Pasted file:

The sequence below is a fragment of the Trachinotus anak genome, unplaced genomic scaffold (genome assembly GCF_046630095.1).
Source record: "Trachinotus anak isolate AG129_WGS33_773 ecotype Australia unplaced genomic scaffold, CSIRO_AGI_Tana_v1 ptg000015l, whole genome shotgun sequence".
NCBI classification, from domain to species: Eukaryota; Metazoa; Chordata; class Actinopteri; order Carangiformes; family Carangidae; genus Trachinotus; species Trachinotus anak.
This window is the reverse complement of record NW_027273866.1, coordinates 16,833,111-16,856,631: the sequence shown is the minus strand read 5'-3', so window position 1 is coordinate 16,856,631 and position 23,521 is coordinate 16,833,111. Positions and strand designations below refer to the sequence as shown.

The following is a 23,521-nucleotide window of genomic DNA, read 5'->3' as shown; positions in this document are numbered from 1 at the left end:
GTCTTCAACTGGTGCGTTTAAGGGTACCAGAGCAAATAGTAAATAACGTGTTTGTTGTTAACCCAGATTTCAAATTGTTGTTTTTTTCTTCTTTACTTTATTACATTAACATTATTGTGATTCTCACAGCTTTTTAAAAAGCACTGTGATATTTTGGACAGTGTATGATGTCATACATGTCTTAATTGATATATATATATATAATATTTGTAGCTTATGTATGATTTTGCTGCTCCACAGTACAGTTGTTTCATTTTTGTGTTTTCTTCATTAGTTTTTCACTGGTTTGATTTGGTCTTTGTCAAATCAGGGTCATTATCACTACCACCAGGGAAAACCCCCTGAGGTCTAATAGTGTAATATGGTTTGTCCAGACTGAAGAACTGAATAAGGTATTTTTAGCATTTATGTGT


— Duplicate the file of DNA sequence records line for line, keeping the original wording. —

The sequence below is a fragment of the Trachinotus anak genome, unplaced genomic scaffold (genome assembly GCF_046630095.1).
Source record: "Trachinotus anak isolate AG129_WGS33_773 ecotype Australia unplaced genomic scaffold, CSIRO_AGI_Tana_v1 ptg000015l, whole genome shotgun sequence".
NCBI classification, from domain to species: Eukaryota; Metazoa; Chordata; class Actinopteri; order Carangiformes; family Carangidae; genus Trachinotus; species Trachinotus anak.
This window is the reverse complement of record NW_027273866.1, coordinates 16,833,111-16,856,631: the sequence shown is the minus strand read 5'-3', so window position 1 is coordinate 16,856,631 and position 23,521 is coordinate 16,833,111. Positions and strand designations below refer to the sequence as shown.

The following is a 23,521-nucleotide window of genomic DNA, read 5'->3' as shown; positions in this document are numbered from 1 at the left end:
GTCTTCAACTGGTGCGTTTAAGGGTACCAGAGCAAATAGTAAATAACGTGTTTGTTGTTAACCCAGATTTCAAATTGTTGTTTTTTTCTTCTTTACTTTATTACATTAACATTATTGTGATTCTCACAGCTTTTTAAAAAGCACTGTGATATTTTGGACAGTGTATGATGTCATACATGTCTTAATTGATATATATATATATAATATTTGTAGCTTATGTATGATTTTGCTGCTCCACAGTACAGTTGTTTCATTTTTGTGTTTTCTTCATTAGTTTTTCACTGGTTTGATTTGGTCTTTGTCAAATCAGGGTCATTATCACTACCACCAGGGAAAACCCCCTGAGGTCTAATAGTGTAATATGGTTTGTCCAGACTGAAGAACTGAATAAGGTATTTTTAGCATTTATGTGT